Introduction: Ice Cream Cake Pops
These cake pops are fun, and easy - and give the satisfaction of an ice cream cone without the sticky fingers. They're perfect to take to a picnic or barbeque, without having to worry too much about them melting before it's time to eat them!
These are great to make in your favorite ice cream flavor, and can be changed a million ways to fit your preferences!
Step 1: Ingredients
For the Cake:
- Cake mix (any flavor you want, but I chose Strawberry and Butter Pecan)
- Whatever your cake mix requires
- Extra bits (I added more strawberries and chopped pecans)
For the Frosting:
- 8 oz. Cream Cheese
- 1/2 c. Butter
- 3 - 4 c. Powdered Sugar
- 1 tsp Extract of your choice (I used vanilla)
- Milk as needed (you can also use fruit puree if you're making a fruit flavored cake pop)
- Sugar Ice Cream Cones (if you can find mini cones, brownie-points to you AND you get to skip a step!)
- Bark Coating (you can use whatever flavor you want)
- Colored Candy Melts (if you want your bark coating to be colored)
- Toppings (Sprinkles, Chopped Nuts, Cookie Crumbs, Chopped Candy Bars, etc)
- Waxed or Parchment Paper
- a small cookie scoop
- some way to stand your cones to dry - I just poked holes in a cardboard box
Step 2: Mini Cones!
So, if you're like me, and weren't lucky enough to find some mini sugar cones - then you're going to have to cut some regular sized cones. Fortunately, it's not very hard to do.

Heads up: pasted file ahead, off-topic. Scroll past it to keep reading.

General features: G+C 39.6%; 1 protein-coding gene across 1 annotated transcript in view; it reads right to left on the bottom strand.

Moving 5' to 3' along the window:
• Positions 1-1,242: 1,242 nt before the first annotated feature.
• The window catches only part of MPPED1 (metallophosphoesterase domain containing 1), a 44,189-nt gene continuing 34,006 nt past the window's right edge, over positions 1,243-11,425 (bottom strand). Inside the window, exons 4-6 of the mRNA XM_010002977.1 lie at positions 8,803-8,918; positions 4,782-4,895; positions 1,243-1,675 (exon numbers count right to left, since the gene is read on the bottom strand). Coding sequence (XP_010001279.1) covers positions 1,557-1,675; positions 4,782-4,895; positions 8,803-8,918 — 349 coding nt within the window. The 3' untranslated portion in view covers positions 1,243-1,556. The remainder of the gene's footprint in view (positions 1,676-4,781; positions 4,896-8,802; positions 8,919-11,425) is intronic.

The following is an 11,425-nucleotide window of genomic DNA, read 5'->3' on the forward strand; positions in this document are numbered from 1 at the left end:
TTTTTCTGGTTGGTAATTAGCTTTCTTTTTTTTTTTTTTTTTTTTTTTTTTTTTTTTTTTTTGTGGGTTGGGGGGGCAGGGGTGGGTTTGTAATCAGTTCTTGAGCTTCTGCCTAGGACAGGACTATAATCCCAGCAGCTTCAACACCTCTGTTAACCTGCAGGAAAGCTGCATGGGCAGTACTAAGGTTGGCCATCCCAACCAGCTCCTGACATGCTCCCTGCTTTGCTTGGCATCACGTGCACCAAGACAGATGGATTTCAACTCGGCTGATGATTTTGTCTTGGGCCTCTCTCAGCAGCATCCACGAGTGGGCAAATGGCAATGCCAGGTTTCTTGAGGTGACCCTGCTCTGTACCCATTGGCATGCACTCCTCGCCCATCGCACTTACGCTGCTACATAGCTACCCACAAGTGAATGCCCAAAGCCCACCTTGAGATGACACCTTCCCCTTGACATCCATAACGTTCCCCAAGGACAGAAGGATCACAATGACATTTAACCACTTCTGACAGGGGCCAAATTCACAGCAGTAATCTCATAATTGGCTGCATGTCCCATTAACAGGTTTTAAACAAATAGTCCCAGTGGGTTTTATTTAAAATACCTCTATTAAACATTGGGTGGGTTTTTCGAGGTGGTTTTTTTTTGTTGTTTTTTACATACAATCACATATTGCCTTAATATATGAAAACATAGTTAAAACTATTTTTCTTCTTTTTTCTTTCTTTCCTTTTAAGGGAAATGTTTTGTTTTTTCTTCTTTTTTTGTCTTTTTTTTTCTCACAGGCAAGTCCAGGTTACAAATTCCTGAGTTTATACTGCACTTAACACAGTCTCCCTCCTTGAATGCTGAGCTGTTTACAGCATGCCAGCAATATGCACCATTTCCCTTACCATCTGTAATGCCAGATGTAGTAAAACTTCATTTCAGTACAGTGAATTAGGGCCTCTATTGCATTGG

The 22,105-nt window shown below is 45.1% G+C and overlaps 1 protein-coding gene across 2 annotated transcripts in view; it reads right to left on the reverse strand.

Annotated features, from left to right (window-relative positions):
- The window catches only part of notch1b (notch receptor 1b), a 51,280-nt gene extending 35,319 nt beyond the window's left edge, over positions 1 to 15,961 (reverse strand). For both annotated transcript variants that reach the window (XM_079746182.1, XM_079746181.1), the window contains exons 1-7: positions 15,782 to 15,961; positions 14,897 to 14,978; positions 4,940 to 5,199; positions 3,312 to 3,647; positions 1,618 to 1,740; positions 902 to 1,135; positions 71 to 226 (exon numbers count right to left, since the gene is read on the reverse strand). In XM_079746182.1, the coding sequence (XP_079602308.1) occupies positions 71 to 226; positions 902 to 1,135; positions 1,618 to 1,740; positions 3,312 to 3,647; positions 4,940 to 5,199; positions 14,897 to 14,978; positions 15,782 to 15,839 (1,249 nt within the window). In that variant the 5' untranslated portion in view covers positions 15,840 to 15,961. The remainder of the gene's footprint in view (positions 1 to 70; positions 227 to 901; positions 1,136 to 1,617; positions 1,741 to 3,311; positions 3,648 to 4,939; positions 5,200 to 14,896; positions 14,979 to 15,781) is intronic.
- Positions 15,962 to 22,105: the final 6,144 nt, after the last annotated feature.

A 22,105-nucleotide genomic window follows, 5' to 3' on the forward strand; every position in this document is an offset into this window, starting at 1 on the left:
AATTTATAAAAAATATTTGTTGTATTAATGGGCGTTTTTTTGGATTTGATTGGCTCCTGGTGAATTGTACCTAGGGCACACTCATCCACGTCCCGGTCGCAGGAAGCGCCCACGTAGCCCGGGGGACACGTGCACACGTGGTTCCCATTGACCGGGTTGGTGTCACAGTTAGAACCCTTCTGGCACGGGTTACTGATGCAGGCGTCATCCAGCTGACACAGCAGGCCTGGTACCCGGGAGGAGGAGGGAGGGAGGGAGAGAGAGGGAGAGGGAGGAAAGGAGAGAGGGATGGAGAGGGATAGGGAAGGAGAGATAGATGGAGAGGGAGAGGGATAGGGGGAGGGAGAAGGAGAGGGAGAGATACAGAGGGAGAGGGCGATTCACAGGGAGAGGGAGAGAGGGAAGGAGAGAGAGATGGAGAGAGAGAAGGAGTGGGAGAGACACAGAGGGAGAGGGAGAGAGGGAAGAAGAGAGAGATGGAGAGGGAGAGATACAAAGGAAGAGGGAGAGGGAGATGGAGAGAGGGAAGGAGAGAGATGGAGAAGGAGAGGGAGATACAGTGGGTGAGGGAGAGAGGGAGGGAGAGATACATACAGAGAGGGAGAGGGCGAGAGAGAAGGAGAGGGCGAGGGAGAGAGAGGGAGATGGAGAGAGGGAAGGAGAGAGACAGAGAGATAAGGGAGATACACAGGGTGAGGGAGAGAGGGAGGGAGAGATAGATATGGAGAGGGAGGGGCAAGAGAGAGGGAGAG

I cut my cones pretty much in half. You'll need a serrated knife, and, with gentle sawing motions- cut your cones.
I found it was easiest to saw around the entire cone - not quite breaking all the way though - then to go back around a second time to split it in two. It helps keep your tops straight, and stops the cones from breaking.
Step 3: Making Cake and Frosting
Make your cake according to the directions on your box. Let it cool completely.
For your frosting: cream together softened cream cheese, butter, and extract. Add in the powdered sugar and milk/puree until it's a thick, but smooth consistency.
Now the fun part! Take your cool cake and dump it into a large bowl. Squish it all into crumbs. Add in frosting until it sticks together, but isn't too soft. It should be able to hold it's shape when poked or squeezed.
Scoop your cake mix onto a cookie sheet lined with waxed paper. I got 25 of each flavor - with plenty left over to fill my cones. Let those harden in the fridge until you can handle them without completely ruining their shape.
Now, fill your cones with the cake mixture - making sure to come all the way to the top, so the scoop of cake has something to stick to.
Step 4: Assembling
Once your little scoops have hardened some, you can stack them onto your cones. Gently press them down, and reshape them if needed. These should go back into the fridge for at least another 30 - 60 minutes to harden.
If they're not hardened, the cake will fall off when you dip these in chocolate.
Step 5: Last, But Not Least - Dipping!
Melt your bark coating. If you want to color your coating, add your colored pieces to melt with it.
You should be able to stick your finger in the melted coating, and it should feel just warm. If it's too hot, let it cool - stirring occasionally.
Dip each of your cones into the coating, using a spoon to help cover the cake and to knock off any excess coating. Immediately sprinkle your cones with whatever topping you've chosen! Let these harden completely before moving to a flat surface.
Store in an airtight container. These stay fresh longest if kept in the fridge. I've had these last a full week, and they were as good as day 1 (they might even keep longer, they just didn't last long enough to find out)
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